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Congress has a lot on its plate

Illustration: Natalie Peeples/Axios

Battles over ag, energy and environmental programs will dominate Washington's attention over the next month.

Why it matters: K Street folks we're talking to are bracing for a possible government shutdown, and some programs could lapse or go unfunded.

Here's a summary of what we're tracking …

💵 Approps scenarios: Senate appropriators have cleared all 12 spending bills through committee in bipartisan votes. The House … is kind of a hot mess.

  • Leaders on both sides of the Capitol are already talking about a CR possibly until December.
  • As the House tries to pass bills at much lower spending levels than in the debt limit deal, we expect conservative firebrands to force lots more votes on extreme policy riders.

What we're watching: A CR is probably inevitable, with or without a shutdown. Cooler heads could prevail if the Senate moves its bipartisan funding bills, giving President Biden leverage with House Speaker Kevin McCarthy.

  • Another item to watch is disaster aid. Lawmakers need to refill FEMA's disaster relief fund after the Maui fires and Hurricane Idalia, and Sen. Rick Scott is demanding an immediate vote to do so.
  • But supplemental disaster spending is controversial with some conservatives. It also comes as the Biden administration seeks additional dollars for Ukraine.
  • That's a Freedom Caucus sticking point that could boil over into any attempt at a CR.

⚔️ Playing defense: The Senate and House passed their respective defense authorization bills.

  • There's a big partisan split between the two chambers, and conference negotiations will be tough (familiar pattern?).
  • In the House, Republicans tacked on provisions to limit the Pentagon's efforts to address climate change and to target Chinese companies in supply chains.
  • The Senate bill proposes to boost renewable energy deployment at military bases while also blocking emissions disclosure requirements for contractors.

What we're watching: whether the ADVANCE Act — popular Senate legislation to cut down licensing barriers for next-generation nuclear technologies — makes it through the conference committee.

  • It's an industry priority and largely noncontroversial. Plus, there's plenty of interest in the House in speeding Nuclear Regulatory Commission licensing.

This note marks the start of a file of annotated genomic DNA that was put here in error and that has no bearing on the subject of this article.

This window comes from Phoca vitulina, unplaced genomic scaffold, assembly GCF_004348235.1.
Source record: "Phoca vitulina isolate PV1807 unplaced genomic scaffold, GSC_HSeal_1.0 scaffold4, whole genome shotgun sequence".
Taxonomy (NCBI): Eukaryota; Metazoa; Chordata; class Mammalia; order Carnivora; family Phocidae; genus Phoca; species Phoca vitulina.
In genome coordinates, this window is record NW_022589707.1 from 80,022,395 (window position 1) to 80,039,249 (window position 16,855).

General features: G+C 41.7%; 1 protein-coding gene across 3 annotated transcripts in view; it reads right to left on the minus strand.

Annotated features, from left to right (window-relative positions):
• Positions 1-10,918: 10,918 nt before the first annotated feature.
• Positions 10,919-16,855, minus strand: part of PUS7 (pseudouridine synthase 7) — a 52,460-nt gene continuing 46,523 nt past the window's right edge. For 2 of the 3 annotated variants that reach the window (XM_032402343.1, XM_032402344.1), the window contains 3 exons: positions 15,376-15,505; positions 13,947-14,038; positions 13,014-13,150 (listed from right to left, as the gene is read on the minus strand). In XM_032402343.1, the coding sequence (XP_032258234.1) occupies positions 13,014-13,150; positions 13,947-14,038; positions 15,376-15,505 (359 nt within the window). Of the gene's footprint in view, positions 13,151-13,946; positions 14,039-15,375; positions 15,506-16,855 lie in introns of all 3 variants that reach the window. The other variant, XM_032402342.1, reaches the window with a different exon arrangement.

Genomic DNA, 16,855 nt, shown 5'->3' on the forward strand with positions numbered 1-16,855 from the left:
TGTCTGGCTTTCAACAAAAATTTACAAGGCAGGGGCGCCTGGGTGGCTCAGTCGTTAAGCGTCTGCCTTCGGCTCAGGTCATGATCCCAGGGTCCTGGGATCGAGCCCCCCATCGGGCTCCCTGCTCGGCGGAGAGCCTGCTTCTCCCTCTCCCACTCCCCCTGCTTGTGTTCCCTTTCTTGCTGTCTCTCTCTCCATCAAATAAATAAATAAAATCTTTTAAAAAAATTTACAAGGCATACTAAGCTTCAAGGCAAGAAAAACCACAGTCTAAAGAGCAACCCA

🚜 Farmer's choice: Lawmakers will look to somehow move a multiyear safety net program for the nation's farmers through both chambers with less than a month before it expires.

  • They're not likely to meet the Sept. 30 deadline, as some congressional leaders have already acknowledged.
  • The 2018 farm bill wasn't signed into law until Dec. 20, so it's possible this year's version could get kicked into a similar round of late-year dealmaking.
  • As we told you, Republicans are going out of their way to educate members on the pain inflicted on their constituents if the current farm bill expires without a replacement.

What we're watching: how much Republicans try to claw back in IRA climate ag spending — and what bipartisan ground can be made on wildfires and drought.

⚡️ Permits shmermits: We're going to see lots of talk — and maybe a few hearings — about "permitting reform" this month.

  • It's unlikely at this point that there could be a deal that appeases all parties enough to hitch a ride on a must-pass authorization or spending bill by the end of September — or even the end of this year.
  • Republicans are still hesitant on transmission policy, and Democrats aren't interested in touching GOP targets like the Endangered Species and Clean Water acts.

What we're watching: The debt ceiling deal taught us that these things can come together quickly once talks narrow down to leadership and the White House.

🗣️ Repeal, don't replace: We expect to hear lots more chatter about the Republican bill to repeal primary components of the Inflation Reduction Act in the months to come.

  • House leadership hasn't yet scheduled floor time for Jason Smith's bill to repeal the law's main production and investment tax credits.
  • All the while, investors are growing concerned about making decisions off of IRA programs because of uncertainty around the 2024 election, our Pro Rata colleague Dan Primack reports.

What we're watching: It's easy to imagine a House vote becoming a chip in a larger bargain in exchange for government funding and other must-pass bills.

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